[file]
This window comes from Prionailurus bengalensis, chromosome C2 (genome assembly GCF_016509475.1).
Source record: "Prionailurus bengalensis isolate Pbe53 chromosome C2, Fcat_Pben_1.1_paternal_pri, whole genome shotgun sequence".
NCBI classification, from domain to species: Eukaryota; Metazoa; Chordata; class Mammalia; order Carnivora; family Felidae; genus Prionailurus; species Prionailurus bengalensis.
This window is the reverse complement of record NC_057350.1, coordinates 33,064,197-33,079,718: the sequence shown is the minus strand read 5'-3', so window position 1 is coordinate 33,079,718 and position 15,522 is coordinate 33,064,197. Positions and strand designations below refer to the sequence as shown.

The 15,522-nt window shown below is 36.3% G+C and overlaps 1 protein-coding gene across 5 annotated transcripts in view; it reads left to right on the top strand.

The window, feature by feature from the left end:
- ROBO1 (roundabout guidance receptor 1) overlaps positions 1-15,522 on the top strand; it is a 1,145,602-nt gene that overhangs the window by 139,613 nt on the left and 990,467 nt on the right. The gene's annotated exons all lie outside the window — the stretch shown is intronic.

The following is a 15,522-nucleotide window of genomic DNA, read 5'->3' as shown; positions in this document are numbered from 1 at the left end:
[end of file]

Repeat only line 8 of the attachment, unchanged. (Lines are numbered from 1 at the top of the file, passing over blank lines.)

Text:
The following is a 15,522-nucleotide window of genomic DNA, read 5'->3' as shown; positions in this document are numbered from 1 at the left end: